I had been thinking and worrying about Maddie’s first day of high school all summer. Heck, I’d been thinking about it for years. Maddie, like her sisters, was fortunate to attend a very small catholic elementary school — grades K through 8. Maddie was diagnosed with alopecia in October of her kindergarten year at Sacred Heart, so the 12 kids that she graduated from eighth grade with did not remember her with hair. I would like to say they were protective of her, but it went deeper than that. They didn’t see any reason to be protective of her–she was just Maddie. Silly, artistic, smart, sometimes clumsy, always friendly Maddie. I got the feeling if Maddie’s classmates were asked what her hair color was, they might hesitate because it barely resonated with them that Maddie was bald.
Maddie’s eighth grade graduation night was surprisingly emotional for Maddie, her Dad, and me. The unspoken thought among the three of us, “Why do we have to leave our safety zone? Everything here is perfect,” caused us all to feel heavy-hearted, nostalgic, even frightened.
It was not as if Maddie was going on to a huge high school. Berks Catholic has about 200 freshman, but going from a class of 12 to a class of 200, from a school of 150 to a school of 750 was a huge jump, especially for a girl with no hair. Maddie had her 12 classmates and a few other students she knew from some of the other feeder schools. She had her older sister, Helena, who is a sophomore, and all of her friends. She joined the tennis team, which was another huge advantage to starting fresh in a new school. Helena and her friends and the girls on the tennis team were very welcoming and encouraging to Maddie as she prepared for her first day at Berks Catholic.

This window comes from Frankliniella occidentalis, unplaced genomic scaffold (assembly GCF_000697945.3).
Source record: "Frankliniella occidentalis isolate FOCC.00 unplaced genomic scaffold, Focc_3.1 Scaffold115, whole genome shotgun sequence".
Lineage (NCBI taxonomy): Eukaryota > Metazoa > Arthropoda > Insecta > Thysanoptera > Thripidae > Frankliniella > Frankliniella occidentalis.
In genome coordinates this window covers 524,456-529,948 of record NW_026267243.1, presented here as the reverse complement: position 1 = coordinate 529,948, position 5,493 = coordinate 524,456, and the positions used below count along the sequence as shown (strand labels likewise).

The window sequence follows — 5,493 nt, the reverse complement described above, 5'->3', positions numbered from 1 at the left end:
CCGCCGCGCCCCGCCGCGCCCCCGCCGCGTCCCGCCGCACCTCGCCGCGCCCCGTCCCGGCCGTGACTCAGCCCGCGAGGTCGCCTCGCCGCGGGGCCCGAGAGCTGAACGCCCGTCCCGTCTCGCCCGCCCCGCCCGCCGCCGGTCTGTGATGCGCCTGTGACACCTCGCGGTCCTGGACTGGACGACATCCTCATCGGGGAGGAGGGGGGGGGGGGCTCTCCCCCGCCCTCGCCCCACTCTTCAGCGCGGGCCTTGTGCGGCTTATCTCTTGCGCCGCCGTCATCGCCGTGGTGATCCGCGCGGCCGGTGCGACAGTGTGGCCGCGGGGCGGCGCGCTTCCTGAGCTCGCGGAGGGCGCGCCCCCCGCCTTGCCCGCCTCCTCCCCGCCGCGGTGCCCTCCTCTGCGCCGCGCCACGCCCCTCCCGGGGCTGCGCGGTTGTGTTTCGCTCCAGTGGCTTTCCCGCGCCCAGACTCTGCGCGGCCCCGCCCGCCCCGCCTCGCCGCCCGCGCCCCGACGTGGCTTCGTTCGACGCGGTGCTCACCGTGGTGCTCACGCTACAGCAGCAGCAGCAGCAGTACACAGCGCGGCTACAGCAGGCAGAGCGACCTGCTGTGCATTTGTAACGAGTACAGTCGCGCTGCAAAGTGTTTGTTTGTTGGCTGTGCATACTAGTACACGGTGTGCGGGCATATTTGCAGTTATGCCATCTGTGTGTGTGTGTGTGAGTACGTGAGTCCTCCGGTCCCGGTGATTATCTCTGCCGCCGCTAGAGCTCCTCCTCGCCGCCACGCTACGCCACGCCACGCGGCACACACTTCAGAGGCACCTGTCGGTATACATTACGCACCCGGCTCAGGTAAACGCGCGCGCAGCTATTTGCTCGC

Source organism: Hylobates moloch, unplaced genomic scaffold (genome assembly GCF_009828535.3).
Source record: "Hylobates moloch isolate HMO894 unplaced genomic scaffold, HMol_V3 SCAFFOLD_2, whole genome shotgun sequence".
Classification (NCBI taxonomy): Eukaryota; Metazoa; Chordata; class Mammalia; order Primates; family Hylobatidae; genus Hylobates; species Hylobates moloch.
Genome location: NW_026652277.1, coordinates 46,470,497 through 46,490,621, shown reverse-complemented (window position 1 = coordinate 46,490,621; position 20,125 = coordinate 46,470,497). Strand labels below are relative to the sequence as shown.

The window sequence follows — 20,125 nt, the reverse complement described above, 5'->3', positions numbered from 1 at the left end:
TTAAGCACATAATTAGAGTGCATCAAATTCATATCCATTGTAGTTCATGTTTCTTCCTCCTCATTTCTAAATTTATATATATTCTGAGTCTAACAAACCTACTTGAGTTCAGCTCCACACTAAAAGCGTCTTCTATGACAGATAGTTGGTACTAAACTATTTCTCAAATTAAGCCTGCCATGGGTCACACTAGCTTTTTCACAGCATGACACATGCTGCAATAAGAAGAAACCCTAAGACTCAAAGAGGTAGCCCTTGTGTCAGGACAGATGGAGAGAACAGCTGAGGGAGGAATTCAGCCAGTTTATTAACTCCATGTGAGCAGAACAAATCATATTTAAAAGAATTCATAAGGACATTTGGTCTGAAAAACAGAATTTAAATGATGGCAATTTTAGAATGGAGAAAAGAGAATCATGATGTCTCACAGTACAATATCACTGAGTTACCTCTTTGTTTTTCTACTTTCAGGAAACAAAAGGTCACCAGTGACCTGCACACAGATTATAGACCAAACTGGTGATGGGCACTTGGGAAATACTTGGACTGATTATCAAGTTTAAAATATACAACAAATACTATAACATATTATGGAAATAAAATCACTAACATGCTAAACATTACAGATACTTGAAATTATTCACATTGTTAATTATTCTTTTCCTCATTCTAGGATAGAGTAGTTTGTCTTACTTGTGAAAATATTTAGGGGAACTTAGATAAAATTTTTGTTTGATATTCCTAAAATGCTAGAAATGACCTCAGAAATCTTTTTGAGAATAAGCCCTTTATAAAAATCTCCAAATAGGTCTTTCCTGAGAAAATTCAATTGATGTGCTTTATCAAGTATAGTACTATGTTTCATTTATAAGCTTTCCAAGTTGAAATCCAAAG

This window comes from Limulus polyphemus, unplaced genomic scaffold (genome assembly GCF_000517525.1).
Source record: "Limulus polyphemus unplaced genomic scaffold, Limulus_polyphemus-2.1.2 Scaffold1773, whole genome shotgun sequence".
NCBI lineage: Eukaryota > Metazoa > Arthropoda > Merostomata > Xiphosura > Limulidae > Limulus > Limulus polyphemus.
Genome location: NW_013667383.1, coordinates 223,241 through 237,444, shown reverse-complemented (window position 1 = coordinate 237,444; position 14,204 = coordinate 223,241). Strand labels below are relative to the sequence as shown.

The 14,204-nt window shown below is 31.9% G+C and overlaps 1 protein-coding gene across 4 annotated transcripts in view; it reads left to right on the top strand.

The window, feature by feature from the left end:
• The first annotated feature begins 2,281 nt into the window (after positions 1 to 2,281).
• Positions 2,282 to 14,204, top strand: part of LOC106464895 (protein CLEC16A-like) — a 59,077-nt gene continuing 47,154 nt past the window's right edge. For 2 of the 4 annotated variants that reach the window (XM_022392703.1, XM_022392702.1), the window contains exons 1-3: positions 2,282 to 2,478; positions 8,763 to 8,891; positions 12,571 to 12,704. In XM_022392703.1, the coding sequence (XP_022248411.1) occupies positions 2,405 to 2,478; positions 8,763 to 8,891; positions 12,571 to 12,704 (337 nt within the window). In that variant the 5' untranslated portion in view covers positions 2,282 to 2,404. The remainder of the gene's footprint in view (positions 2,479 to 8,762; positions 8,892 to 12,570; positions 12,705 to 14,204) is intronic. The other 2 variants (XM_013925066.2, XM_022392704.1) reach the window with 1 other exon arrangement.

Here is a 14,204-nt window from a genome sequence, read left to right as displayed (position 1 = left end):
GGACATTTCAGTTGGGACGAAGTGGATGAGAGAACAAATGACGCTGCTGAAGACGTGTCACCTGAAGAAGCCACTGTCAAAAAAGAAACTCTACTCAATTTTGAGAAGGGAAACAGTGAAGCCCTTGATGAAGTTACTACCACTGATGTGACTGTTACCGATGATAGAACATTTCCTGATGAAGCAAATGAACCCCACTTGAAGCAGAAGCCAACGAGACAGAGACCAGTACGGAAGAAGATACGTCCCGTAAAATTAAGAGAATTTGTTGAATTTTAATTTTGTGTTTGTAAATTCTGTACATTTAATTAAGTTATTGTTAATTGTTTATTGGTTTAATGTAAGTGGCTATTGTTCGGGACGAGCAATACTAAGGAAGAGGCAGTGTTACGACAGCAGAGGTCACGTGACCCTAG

As we approached the school on the first day, Maddie was a little nervous, as any freshman would be. In the car line, she saw that her best friend, Devon, was only a few cars ahead of us. She urged me to “catch up.” We watched Devon disappear into the doors of the school, but felt content knowing she was in there surely waiting for Maddie.
As Maddie got out of the car, I couldn’t help but notice a girl in the car in front of us. She was blatantly staring at Maddie. A freshman herself, she was probably not intentionally staring and was possibly even nervous herself, but she wouldn’t take her eyes off of Maddie. I was flooded with emotion as I watched my summer nightmare unfold before my eyes. For nine years, I dropped Maddie off at a school where she didn’t have to worry about bullies, starers, questions, or comments. How was she going to handle this?
Just as I was about to jump out of my car and take her back to eighth grade where she would be safe and secure, I saw a second girl get out of the same car. It was Lynn, who was also a freshman on the tennis team. I watched her mouth, “Hi Maddie,” and the three girls walked into school together. I choked back my tears and realized that even though my biggest fear had just become a reality, Maddie had been unscathed by it. She hadn’t even noticed the starer, and she was fine. She was going to be fine. She is going to be fine.
A few weeks have passed, and just yesterday Maddie told me that a new friend of hers had passed her a note saying, “I am sorry you have cancer; I am here for you.” Again this is a scenario that I didn’t want Maddie to have to encounter. But once again, Maddie handled it. She explained to the girl that she had alopecia, and, of course, her friend was relieved.
I really think that Maddie is going to be fine.